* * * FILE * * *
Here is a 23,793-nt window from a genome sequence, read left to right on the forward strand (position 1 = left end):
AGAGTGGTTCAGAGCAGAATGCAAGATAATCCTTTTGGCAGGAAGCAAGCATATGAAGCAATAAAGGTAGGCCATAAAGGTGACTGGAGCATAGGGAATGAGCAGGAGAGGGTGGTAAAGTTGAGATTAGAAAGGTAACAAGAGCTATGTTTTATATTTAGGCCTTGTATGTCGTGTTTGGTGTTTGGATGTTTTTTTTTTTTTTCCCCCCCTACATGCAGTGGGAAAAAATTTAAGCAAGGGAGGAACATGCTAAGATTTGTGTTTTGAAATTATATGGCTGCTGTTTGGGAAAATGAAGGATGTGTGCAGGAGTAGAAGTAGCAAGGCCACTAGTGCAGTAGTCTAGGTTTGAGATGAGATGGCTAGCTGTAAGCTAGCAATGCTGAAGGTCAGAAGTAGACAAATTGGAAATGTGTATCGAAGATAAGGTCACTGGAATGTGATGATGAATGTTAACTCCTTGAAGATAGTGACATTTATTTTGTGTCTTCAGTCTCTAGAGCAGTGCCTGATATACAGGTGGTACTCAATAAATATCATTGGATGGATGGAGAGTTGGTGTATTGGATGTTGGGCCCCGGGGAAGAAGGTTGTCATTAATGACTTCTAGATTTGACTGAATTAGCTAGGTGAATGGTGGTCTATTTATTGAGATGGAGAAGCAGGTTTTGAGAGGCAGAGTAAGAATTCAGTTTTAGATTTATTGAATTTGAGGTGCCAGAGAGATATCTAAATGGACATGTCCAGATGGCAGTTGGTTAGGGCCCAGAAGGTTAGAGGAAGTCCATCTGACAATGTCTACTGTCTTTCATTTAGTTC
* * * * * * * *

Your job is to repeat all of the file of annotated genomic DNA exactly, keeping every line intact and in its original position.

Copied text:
Here is a 23,793-nt window from a genome sequence, read left to right on the forward strand (position 1 = left end):
AGAGTGGTTCAGAGCAGAATGCAAGATAATCCTTTTGGCAGGAAGCAAGCATATGAAGCAATAAAGGTAGGCCATAAAGGTGACTGGAGCATAGGGAATGAGCAGGAGAGGGTGGTAAAGTTGAGATTAGAAAGGTAACAAGAGCTATGTTTTATATTTAGGCCTTGTATGTCGTGTTTGGTGTTTGGATGTTTTTTTTTTTTTTCCCCCCCTACATGCAGTGGGAAAAAATTTAAGCAAGGGAGGAACATGCTAAGATTTGTGTTTTGAAATTATATGGCTGCTGTTTGGGAAAATGAAGGATGTGTGCAGGAGTAGAAGTAGCAAGGCCACTAGTGCAGTAGTCTAGGTTTGAGATGAGATGGCTAGCTGTAAGCTAGCAATGCTGAAGGTCAGAAGTAGACAAATTGGAAATGTGTATCGAAGATAAGGTCACTGGAATGTGATGATGAATGTTAACTCCTTGAAGATAGTGACATTTATTTTGTGTCTTCAGTCTCTAGAGCAGTGCCTGATATACAGGTGGTACTCAATAAATATCATTGGATGGATGGAGAGTTGGTGTATTGGATGTTGGGCCCCGGGGAAGAAGGTTGTCATTAATGACTTCTAGATTTGACTGAATTAGCTAGGTGAATGGTGGTCTATTTATTGAGATGGAGAAGCAGGTTTTGAGAGGCAGAGTAAGAATTCAGTTTTAGATTTATTGAATTTGAGGTGCCAGAGAGATATCTAAATGGACATGTCCAGATGGCAGTTGGTTAGGGCCCAGAAGGTTAGAGGAAGTCCATCTGACAATGTCTACTGTCTTTCATTTAGTTC